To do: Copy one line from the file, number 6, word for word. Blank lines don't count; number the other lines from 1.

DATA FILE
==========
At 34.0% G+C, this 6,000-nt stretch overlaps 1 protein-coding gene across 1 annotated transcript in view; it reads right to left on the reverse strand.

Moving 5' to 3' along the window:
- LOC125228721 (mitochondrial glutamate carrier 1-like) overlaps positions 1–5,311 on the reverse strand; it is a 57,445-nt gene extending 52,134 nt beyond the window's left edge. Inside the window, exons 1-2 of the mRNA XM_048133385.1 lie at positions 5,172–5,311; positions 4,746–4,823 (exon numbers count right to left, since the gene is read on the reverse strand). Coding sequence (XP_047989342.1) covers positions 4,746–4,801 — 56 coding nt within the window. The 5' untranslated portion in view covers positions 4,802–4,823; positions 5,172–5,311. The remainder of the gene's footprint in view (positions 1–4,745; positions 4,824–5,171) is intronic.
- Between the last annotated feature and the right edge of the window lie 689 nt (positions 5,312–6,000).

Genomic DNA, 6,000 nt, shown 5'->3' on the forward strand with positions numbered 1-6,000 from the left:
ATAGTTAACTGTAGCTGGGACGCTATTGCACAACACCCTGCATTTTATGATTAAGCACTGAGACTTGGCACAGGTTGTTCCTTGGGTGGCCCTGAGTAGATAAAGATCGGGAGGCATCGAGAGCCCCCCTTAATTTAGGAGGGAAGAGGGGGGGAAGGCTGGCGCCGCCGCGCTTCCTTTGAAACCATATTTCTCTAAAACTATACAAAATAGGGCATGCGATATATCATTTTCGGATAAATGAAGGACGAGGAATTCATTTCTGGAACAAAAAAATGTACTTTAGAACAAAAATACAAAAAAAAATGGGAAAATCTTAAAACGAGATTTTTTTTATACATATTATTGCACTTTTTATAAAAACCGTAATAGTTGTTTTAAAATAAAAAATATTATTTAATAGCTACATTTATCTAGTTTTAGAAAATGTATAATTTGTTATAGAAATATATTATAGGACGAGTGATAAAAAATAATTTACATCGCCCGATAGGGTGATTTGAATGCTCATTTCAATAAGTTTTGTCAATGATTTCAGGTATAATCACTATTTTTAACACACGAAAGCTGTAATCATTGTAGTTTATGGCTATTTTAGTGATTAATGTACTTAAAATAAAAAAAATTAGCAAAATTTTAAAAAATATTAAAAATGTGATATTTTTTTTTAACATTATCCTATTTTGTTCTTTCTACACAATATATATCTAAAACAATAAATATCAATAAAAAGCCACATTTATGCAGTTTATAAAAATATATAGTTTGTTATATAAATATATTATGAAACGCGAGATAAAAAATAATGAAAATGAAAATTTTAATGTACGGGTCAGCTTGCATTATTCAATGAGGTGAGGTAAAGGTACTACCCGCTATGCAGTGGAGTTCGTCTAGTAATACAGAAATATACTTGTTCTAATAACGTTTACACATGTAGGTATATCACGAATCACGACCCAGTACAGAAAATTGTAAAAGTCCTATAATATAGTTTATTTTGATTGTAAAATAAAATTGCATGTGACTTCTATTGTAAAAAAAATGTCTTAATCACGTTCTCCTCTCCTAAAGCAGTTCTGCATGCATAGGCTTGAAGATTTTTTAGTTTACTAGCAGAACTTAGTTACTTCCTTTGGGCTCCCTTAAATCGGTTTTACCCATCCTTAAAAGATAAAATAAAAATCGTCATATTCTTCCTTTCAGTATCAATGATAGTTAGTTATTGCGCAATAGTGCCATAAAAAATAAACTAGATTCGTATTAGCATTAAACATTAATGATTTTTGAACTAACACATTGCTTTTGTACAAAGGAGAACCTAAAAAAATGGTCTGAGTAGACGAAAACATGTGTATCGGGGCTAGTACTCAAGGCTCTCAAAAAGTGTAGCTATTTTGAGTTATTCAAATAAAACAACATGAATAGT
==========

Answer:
ATAGTTAACTGTAGCTGGGACGCTATTGCACAACACCCTGCATTTTATGATTAAGCACTGAGACTTGGCACAGGTTGTTCCTTGGGTGGCCCTGAGTAGATAAAGATCGGGAGGCATCGAGAGCCCCCCTTAATTTAGGAGGGAAGAGGGGGGGAAGGCTGGCGCCGCCGCGCTTCCTTTGAAACCATATTTCTCTAAAACTATACAAAATAGGGCATGCGATATATCATTTTCGGATAAATGAAGGACGAGGAATTCATTTCTGGAACAAAAAAATGTACTTTAGAACAAAAATACAAAAAAAAATGGGAAAATCTTAAAACGAGATTTTTTTTATACATATTATTGCACTTTTTATAAAAACCGTAATAGTTGTTTTAAAATAAAAAATATTATTTAATAGCTACATTTATCTAGTTTTAGAAAATGTATAATTTGTTATAGAAATATATTATAGGACGAGTGATAAAAAATAATTTACATCGCCCGATAGGGTGATTTGAATGCTCATTTCAATAAGTTTTGTCAATGATTTCAGGTATAATCACTATTTTTAACACACGAAAGCTGTAATCATTGTAGTTTATGGCTATTTTAGTGATTAATGTACTTAAAATAAAAAAAATTAGCAAAATTTTAAAAAATATTAAAAATGTGATATTTTTTTTTAACATTATCCTATTTTGTTCTTTCTACACAATATATATCTAAAACAATAAATATCAATAAAAAGCCACATTTATGCAGTTTATAAAAATATATAGTTTGTTATATAAATATATTATGAAACGCGAGATAAAAAATAATGAAAATGAAAATTTTAATGTACGGGTCAGCTTGCATTATTCAATGAGGTGAGGTAAAGGTACTACCCGCTATGCAGTGGAGTTCGTCTAGTAATACAGAAATATACTTGTTCTAATAACGTTTACACATGTAGGTATATCACGAATCACGACCCAGTACAGAAAATTGTAAAAGTCCTATAATATAGTTTATTTTGATTGTAAAATAAAATTGCATGTGACTTCTATTGTAAAAAAAATGTCTTAATCACGTTCTCCTCTCCTAAAGCAGTTCTGCATGCATAGGCTTGAAGATTTTTTAGTTTACTAGCAGAACTTAGTTACTTCCTTTGGGCTCCCTTAAATCGGTTTTACCCATCCTTAAAAGATAAAATAAAAATCGTCATATTCTTCCTTTCAGTATCAATGATAGTTAGTTATTGCGCAATAGTGCCATAAAAAATAAACTAGATTCGTATTAGCATTAAACATTAATGATTTTTGAACTAACACATTGCTTTTGTACAAAGGAGAACCTAAAAAAATGGTCTGAGTAGACGAAAACATGTGTATCGGGGCTAGTACTCAAGGCTCTCAAAAAGTGTAGCTATTTTGAGTTATTCAAATAAAACAACATGAATAGT